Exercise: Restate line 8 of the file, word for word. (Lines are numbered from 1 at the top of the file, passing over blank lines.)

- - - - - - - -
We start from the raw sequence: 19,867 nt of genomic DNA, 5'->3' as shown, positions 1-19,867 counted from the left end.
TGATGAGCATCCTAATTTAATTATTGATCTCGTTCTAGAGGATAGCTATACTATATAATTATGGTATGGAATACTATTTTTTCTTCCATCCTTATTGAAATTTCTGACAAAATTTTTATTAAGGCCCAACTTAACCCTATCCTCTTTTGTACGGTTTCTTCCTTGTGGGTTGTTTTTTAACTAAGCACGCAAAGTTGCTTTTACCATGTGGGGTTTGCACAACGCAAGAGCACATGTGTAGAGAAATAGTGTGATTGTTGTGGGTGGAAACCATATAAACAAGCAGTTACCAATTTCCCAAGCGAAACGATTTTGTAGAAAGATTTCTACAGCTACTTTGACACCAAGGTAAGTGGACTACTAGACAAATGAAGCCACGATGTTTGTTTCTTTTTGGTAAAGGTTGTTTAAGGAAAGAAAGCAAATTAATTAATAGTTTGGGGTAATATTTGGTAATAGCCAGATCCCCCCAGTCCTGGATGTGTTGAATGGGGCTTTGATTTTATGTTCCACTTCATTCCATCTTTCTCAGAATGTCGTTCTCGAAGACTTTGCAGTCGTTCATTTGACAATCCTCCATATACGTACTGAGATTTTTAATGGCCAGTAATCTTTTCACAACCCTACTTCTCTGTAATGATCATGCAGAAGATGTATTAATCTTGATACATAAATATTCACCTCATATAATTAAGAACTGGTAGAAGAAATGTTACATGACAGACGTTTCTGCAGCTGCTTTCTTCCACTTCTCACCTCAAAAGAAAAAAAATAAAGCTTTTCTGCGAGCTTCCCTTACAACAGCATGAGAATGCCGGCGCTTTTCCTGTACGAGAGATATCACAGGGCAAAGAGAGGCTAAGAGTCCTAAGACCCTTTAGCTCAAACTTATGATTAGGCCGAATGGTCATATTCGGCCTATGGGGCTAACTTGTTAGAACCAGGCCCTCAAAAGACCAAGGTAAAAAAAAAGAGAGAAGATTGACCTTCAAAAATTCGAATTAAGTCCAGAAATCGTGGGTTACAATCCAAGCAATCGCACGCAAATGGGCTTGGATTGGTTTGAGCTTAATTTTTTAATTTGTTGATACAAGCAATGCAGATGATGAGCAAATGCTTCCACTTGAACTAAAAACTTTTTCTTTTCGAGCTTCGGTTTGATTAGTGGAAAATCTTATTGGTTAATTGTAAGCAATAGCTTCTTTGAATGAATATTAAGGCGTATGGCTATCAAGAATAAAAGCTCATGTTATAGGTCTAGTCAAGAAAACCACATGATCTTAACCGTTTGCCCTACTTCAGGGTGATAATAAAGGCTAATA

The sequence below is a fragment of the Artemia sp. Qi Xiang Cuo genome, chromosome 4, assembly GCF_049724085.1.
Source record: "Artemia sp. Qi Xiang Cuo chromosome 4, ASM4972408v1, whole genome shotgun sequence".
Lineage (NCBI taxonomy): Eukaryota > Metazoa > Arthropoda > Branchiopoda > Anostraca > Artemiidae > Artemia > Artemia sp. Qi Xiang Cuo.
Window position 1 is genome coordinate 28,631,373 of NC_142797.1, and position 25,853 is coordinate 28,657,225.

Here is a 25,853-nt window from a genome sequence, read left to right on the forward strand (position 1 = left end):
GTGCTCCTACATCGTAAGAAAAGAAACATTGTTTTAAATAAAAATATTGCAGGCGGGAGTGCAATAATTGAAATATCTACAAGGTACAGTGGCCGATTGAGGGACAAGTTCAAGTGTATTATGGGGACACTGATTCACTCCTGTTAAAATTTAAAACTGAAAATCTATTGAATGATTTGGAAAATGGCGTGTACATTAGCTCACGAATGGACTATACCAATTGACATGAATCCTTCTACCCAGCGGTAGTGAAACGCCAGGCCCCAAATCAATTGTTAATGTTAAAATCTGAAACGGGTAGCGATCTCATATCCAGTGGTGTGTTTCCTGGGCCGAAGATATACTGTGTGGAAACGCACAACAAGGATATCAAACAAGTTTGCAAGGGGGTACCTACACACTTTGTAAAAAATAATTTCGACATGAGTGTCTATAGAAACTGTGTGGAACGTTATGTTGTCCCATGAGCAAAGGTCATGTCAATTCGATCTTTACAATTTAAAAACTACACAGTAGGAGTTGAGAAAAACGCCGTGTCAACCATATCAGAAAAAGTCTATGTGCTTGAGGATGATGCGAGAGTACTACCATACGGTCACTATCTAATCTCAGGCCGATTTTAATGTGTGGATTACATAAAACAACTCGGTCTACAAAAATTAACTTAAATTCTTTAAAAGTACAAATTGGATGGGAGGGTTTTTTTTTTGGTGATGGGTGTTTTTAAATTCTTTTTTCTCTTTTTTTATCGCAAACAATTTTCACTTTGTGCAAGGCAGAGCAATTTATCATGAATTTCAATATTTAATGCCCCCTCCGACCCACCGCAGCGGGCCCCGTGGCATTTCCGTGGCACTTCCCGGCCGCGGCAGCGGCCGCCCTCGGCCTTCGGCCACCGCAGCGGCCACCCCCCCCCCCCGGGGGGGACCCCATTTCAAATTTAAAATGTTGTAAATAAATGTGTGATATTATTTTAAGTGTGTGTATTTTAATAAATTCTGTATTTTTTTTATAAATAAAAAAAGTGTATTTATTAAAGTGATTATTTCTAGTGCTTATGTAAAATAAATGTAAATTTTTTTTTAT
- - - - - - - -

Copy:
GTGCTCCTACATCGTAAGAAAAGAAACATTGTTTTAAATAAAAATATTGCAGGCGGGAGTGCAATAATTGAAATATCTACAAGGTACAGTGGCCGATTGAGGGACAAGTTCAAGTGTATTATGGGGACACTGATTCACTCCTGTTAAAATTTAAAACTGAAAATCTATTGAATGATTTGGAAAATGGCGTGTACATTAGCTCACGAATGGACTATACCAATTGACATGAATCCTTCTACCCAGCGGTAGTGAAACGCCAGGCCCCAAATCAATTGTTAATGTTAAAATCTGAAACGGGTAGCGATCTCATATCCAGTGGTGTGTTTCCTGGGCCGAAGATATACTGTGTGGAAACGCACAACAAGGATATCAAACAAGTTTGCAAGGGGGTACCTACACACTTTGTAAAAAATAATTTCGACATGAGTGTCTATAGAAACTGTGTGGAACGTTATGTTGTCCCATGAGCAAAGGTCATGTCAATTCGATCTTTACAATTTAAAAACTACACAGTAGGAGTTGAGAAAAACGCCGTGTCAACCATATCAGAAAAAGTCTATGTGCTTGAGGATGATGCGAGAGTACTACCATACGGTCACTATCTAATCTCAGGCCGATTTTAATGTGTGGATTACATAAAACAACTCGGTCTACAAAAATTAACTTAAATTCTTTAAAAGTACAAATTGGATGGGAGGGTTTTTTTTTTGGTGATGGGTGTTTTTAAATTCTTTTTTCTCTTTTTTTATCGCAAACAATTTTCACTTTGTGCAAGGCAGAGCAATTTATCATGAATTTCAATATTTAATGCCCCCTCCGACCCACCGCAGCGGGCCCCGTGGCATTTCCGTGGCACTTCCCGGCCGCGGCAGCGGCCGCCCTCGGCCTTCGGCCACCGCAGCGGCCACCCCCCCCCCCCGGGGGGGACCCCATTTCAAATTTAAAATGTTGTAAATAAATGTGTGATATTATTTTAAGTGTGTGTATTTTAATAAATTCTGTATTTTTTTTATAAATAAAAAAAGTGTATTTATTAAAGTGATTATTTCTAGTGCTTATGTAAAATAAATGTAAATTTTTTTTTAT